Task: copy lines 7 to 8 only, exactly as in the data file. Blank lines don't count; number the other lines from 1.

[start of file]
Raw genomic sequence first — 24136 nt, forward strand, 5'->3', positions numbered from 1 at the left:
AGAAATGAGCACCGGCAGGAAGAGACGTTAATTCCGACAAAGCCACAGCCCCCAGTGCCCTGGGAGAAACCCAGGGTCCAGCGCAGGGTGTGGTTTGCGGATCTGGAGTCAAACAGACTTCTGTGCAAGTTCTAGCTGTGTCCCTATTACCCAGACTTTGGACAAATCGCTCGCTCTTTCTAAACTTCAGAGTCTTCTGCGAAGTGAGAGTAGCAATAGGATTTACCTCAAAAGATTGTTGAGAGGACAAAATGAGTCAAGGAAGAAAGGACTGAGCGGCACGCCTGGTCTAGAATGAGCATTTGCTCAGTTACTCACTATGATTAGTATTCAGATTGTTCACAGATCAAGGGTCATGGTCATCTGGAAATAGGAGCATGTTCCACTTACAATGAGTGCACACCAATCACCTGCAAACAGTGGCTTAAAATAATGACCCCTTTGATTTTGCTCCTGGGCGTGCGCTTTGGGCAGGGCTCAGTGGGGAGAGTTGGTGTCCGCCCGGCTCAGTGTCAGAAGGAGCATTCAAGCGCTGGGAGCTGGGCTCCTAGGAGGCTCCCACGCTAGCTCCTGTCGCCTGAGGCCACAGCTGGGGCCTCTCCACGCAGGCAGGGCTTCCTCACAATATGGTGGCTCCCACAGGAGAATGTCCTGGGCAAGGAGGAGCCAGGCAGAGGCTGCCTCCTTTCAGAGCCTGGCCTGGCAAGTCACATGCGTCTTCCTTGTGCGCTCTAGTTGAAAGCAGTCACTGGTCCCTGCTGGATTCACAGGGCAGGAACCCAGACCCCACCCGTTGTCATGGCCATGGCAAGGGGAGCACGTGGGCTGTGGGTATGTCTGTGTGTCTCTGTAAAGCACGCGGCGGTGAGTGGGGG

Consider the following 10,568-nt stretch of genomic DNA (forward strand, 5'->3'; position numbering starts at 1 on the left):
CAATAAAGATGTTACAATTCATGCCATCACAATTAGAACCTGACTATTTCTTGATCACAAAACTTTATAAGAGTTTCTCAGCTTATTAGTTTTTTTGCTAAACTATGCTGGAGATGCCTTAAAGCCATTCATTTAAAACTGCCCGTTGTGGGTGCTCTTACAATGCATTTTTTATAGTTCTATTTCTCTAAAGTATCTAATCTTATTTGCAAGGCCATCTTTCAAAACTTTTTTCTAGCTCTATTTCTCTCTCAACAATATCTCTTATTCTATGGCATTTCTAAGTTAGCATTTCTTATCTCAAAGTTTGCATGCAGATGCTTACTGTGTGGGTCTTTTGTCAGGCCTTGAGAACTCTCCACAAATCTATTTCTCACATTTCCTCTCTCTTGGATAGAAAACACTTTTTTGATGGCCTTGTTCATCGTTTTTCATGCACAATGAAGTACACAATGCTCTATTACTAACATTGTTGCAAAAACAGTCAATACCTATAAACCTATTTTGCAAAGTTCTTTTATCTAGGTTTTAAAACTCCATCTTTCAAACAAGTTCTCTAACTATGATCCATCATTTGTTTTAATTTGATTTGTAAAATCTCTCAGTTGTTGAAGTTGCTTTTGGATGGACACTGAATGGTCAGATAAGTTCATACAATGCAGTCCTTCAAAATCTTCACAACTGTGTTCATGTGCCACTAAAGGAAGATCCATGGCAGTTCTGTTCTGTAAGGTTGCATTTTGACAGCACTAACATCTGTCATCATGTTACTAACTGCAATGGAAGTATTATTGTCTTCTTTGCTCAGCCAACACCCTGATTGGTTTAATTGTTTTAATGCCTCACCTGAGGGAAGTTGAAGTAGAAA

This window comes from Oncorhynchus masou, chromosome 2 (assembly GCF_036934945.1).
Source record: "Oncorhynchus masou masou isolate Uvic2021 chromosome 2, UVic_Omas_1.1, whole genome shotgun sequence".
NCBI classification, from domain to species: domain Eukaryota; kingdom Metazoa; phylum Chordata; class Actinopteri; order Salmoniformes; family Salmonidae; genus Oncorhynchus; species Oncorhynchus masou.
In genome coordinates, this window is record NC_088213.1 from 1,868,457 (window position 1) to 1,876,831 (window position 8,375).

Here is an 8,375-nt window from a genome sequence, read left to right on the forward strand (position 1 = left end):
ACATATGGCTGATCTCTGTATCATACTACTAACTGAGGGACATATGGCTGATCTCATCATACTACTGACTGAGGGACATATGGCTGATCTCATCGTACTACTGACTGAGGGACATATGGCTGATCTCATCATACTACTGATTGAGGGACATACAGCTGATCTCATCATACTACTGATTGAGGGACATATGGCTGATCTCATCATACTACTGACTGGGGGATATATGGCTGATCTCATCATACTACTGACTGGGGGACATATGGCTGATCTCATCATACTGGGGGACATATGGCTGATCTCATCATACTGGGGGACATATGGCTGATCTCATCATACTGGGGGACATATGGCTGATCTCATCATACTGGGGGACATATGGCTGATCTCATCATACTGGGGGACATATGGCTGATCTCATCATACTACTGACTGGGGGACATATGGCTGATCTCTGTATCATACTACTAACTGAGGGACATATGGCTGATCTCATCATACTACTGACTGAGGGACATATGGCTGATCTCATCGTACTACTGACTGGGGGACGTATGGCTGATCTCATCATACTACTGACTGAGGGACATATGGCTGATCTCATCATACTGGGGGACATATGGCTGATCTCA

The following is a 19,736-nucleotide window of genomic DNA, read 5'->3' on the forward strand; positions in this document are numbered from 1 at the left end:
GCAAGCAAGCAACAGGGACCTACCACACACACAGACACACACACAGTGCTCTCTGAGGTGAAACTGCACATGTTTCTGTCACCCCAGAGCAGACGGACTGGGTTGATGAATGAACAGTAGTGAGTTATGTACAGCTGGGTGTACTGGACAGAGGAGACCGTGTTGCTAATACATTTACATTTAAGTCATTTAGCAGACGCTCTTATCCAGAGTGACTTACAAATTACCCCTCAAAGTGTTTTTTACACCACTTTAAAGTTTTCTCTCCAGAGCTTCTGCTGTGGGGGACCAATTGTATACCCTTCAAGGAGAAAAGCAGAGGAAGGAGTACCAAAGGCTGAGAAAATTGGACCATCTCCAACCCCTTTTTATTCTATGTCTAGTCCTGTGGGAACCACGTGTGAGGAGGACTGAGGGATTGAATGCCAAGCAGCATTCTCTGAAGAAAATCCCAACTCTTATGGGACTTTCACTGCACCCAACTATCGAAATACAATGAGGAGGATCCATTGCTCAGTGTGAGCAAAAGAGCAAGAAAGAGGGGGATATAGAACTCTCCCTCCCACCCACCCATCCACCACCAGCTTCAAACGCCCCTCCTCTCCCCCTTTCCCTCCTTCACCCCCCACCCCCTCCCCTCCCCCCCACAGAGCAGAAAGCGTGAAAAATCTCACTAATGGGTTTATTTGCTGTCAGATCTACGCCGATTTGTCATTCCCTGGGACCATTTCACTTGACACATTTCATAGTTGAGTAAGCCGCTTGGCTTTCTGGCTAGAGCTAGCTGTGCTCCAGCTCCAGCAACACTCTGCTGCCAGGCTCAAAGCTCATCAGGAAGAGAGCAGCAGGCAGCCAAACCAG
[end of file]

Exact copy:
NCBI classification, from domain to species: domain Eukaryota; kingdom Metazoa; phylum Chordata; class Actinopteri; order Salmoniformes; family Salmonidae; genus Oncorhynchus; species Oncorhynchus masou.
In genome coordinates, this window is record NC_088213.1 from 1,868,457 (window position 1) to 1,876,831 (window position 8,375).